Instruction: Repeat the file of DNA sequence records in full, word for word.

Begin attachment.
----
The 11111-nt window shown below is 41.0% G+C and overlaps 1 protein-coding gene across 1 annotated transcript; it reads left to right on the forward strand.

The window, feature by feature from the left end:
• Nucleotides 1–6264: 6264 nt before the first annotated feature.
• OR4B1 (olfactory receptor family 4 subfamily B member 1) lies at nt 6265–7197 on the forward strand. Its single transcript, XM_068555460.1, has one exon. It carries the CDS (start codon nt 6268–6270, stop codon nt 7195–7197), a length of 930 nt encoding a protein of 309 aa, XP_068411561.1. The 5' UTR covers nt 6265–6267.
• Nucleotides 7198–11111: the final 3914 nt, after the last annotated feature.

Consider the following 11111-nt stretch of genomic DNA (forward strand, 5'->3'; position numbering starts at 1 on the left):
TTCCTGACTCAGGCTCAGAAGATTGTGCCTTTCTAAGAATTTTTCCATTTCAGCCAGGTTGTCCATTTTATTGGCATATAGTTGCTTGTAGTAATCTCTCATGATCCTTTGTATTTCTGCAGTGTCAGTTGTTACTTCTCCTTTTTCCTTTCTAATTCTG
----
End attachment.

The 11111-nt window shown below is 41.0% G+C and overlaps 1 protein-coding gene across 1 annotated transcript; it reads left to right on the forward strand.

The window, feature by feature from the left end:
• Nucleotides 1–6264: 6264 nt before the first annotated feature.
• OR4B1 (olfactory receptor family 4 subfamily B member 1) lies at nt 6265–7197 on the forward strand. Its single transcript, XM_068555460.1, has one exon. It carries the CDS (start codon nt 6268–6270, stop codon nt 7195–7197), a length of 930 nt encoding a protein of 309 aa, XP_068411561.1. The 5' UTR covers nt 6265–6267.
• Nucleotides 7198–11111: the final 3914 nt, after the last annotated feature.

Consider the following 11111-nt stretch of genomic DNA (forward strand, 5'->3'; position numbering starts at 1 on the left):
TTCCTGACTCAGGCTCAGAAGATTGTGCCTTTCTAAGAATTTTTCCATTTCAGCCAGGTTGTCCATTTTATTGGCATATAGTTGCTTGTAGTAATCTCTCATGATCCTTTGTATTTCTGCAGTGTCAGTTGTTACTTCTCCTTTTTCCTTTCTAATTCTG